Paigen and his wife, JAX Professor Beverly Paigen, Ph.D., faced some tumultuous times at Roswell Park and eventually decided to move to U.C. Berkeley, Ken becoming the chair of the department of genetics and Beverly a scientist in the Children's Hospital Research Institute. "The University was a great place," Paigen says. "We had flowers in our garden every day of the year, we had a sailboat in the Berkeley marina and went sailing on San Francisco Bay, we attended all the performances of the dance theater and the repertory theater, and we went skiing in Tahoe. But after seven years I was invited to become the director of The Jackson Laboratory."
Trial by fire
For Paigen, joining The Jackson Laboratory in 1989 was a kind of trial by fire. After a visit to the Laboratory on May 10 of that year, having agreed to take the director's post in October, he returned to Bangor International Airport to drop off his rental car and fly home. A note was waiting for him at the rental car desk: "The Lab is on fire."
"I presumed this was a fire in a wastepaper basket," Paigen says, but then he decided it must be a serious situation, got back into the rental car and drove back to Bar Harbor.
"There's a place on Route 3 in Trenton, Maine," he recounts, "as you approach Mount Desert Island, where you make a turn and see the island's mountains for the first time. I could see an enormous plume of smoke. It looked like a volcano. And when I got to the Lab there was chaos."
A fast-spreading fire had started in Mouse Room 4 in the Laboratory's mouse production facility. A few weeks earlier, Paigen had read an account of the Exxon-Valdez oil spill disaster in the New York Times. The article had detailed the errors in leadership, planning and communication that had exacerbated the problems caused by the spill, lessons Paigen kept in mind during the rescue process.
"As of that day I stepped into the director's job," he says, adding with a laugh, "I don't remember what I did with that airline ticket."
This major milestone in JAX history coincided with a turning point in mammalian genetics. The late 1980s brought the advent of gene transfer technology—the ability to engineer changes in a mouse genome in order to develop better models of human disease. The laboratory mouse was about to become the primary platform for genetics research, and The Jackson Laboratory was poised to take an even larger role in the international biomedical research community.
Paigen headed to Capitol Hill to convince the U.S. Congress that The Jackson Laboratory needed not only to rebuild, but to expand. With the Laboratory's counsel, Ken Trevett, and lobbying consultants Lloyd Mees and Susan Geiger, the JAX team met with members of Congress and made their case for funding.
Former U.S. Sen. George J. Mitchell of Maine recalls the effort: "I worked closely with Ken and other Jackson Lab supporters to obtain funding that was crucial to rebuilding the lab. It is in times of crisis that leaders are most severely tested, and the aftermath of the fire was a crisis. Ken was at all times strong and visionary, as he successfully led the effort. It was a pleasure for me to help restore the Lab, an important part of our economy on Mount Desert Island and a national treasure in medical advancement."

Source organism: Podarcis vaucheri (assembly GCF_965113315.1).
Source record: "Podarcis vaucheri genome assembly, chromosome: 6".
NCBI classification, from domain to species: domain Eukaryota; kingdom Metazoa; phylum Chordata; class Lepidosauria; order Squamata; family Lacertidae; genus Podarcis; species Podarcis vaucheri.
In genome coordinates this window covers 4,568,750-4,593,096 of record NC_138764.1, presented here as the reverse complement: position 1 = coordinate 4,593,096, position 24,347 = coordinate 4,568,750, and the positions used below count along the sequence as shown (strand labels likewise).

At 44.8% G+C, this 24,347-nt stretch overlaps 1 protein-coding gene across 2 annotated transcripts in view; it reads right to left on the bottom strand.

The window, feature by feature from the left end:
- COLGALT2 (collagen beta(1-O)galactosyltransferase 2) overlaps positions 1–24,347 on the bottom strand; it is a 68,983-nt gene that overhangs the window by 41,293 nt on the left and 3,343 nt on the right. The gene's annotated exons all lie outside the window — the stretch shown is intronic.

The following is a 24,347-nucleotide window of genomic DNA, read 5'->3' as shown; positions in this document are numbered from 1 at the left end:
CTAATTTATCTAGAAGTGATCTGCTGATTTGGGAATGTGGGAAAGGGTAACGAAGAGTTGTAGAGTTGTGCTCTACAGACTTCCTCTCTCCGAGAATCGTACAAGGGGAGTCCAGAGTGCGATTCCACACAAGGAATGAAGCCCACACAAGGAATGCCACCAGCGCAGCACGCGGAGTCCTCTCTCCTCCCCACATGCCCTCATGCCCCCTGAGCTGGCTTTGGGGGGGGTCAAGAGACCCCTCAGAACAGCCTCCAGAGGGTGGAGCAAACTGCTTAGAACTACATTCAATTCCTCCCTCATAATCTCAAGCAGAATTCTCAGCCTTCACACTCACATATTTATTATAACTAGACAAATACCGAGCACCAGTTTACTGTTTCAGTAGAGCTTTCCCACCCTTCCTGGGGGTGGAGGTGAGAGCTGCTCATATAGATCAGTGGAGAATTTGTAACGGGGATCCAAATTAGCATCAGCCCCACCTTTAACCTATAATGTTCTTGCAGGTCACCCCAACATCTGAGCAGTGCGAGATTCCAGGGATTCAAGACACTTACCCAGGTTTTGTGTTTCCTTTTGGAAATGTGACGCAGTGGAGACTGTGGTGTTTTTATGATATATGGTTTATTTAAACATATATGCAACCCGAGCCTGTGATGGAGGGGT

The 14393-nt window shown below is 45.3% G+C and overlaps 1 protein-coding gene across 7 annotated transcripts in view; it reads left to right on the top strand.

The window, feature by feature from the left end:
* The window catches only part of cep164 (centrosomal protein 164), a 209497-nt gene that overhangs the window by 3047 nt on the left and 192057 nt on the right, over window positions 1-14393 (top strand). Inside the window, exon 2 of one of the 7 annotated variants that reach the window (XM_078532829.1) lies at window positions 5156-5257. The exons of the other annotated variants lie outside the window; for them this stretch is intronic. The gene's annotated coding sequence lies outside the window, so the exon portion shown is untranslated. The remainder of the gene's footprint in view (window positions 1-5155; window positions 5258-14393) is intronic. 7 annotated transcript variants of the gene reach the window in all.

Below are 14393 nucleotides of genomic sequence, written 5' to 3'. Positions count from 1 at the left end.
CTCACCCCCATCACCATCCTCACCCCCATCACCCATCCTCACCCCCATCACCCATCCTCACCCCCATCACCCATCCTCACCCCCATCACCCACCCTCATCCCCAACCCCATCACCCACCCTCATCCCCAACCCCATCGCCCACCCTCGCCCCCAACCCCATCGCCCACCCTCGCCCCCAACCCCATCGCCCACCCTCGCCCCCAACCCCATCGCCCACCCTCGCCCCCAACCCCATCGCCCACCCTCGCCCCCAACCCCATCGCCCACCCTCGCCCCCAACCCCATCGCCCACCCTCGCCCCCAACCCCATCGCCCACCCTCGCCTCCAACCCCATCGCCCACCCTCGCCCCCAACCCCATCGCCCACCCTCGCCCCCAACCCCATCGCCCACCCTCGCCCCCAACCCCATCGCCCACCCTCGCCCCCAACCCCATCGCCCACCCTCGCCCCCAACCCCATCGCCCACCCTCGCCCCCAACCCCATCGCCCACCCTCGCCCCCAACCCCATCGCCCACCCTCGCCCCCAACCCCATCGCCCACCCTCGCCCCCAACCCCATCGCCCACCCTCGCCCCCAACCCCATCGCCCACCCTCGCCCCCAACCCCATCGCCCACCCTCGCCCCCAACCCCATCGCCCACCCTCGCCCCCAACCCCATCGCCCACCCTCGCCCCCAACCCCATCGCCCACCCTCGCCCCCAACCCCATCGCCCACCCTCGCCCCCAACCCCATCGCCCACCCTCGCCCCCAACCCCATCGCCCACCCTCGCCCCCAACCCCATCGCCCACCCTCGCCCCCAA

Growth and opportunity
During Paigen's tenure as director, the Laboratory saw a doubling in its staff, from 548 to 1,162 employees, and its operating budget, from $25.4 million to $50.4 million. And the institution's role as the international hub of mammalian genetics also grew, with the expansion of the Mouse Genome Informatics research databases and distribution of hundreds of new mouse models of human disease to laboratories around the world.
JAX Chairman Emeritus David Shaw had helped to recruit Paigen as director. "As chair of the board of trustees, I was grateful to be associated with such a talented and passionate director, and was only sorry that Ken's sailing days occasionally suffered from the heavy workload of historic opportunity, change and exponential growth. Ken is deeply committed to realizing the potential of genetics to improve human health and wellbeing. That commitment has been inspirational to me and many others associated with the Lab."
Paigen and JAX took a leadership role in settling one of the key research controversies of the past two decades. In the late 1990s, Harvard University obtained patents on a transgenic mouse capable of developing a human cancer. E. I. DuPont de Nemours & Co., which funded the development of the so-called "OncoMouse," retained intellectual property rights to the patent and sought to restrict the Laboratory's ability to distribute the mice. Working with Harold Varmus, M.D., the Nobel laureate who was then director of the National Institutes of Health, Paigen engineered an agreement whereby academic researchers had free access to the OncoMouse.
"Ken put the legal talents and immense prestige of The Jackson Laboratory on the line in this important cause," Varmus states. "And while we never completely voided the patent, he injected a high moral standard into the debate in support of what we now call ‘open science,' a notion that underwrites more recent movements towards open access to the scientific literature and the greater use of research data. He was and is a proud warrior in such battles, showing others how to advocate for sensible policies that improve the conduct of science. JAX is justifiably proud of him!"
Now well into his ninth decade, Paigen shows no signs of slowing down. "After all these years I continue to be amazed by what happens in basic research. You start out studying one thing, like genetic recombination, and suddenly find your work is relevant to a host of subjects you weren't even thinking about when you started. It's one of the things that makes you want to come to work every morning."
JAX Professor Emeritus John Eppig, Ph.D., Paigen's longtime friend and colleague, comments, "When Ken joined the Lab, it was great to finally have a director who could ask the key questions no matter who was presenting their work. He still does."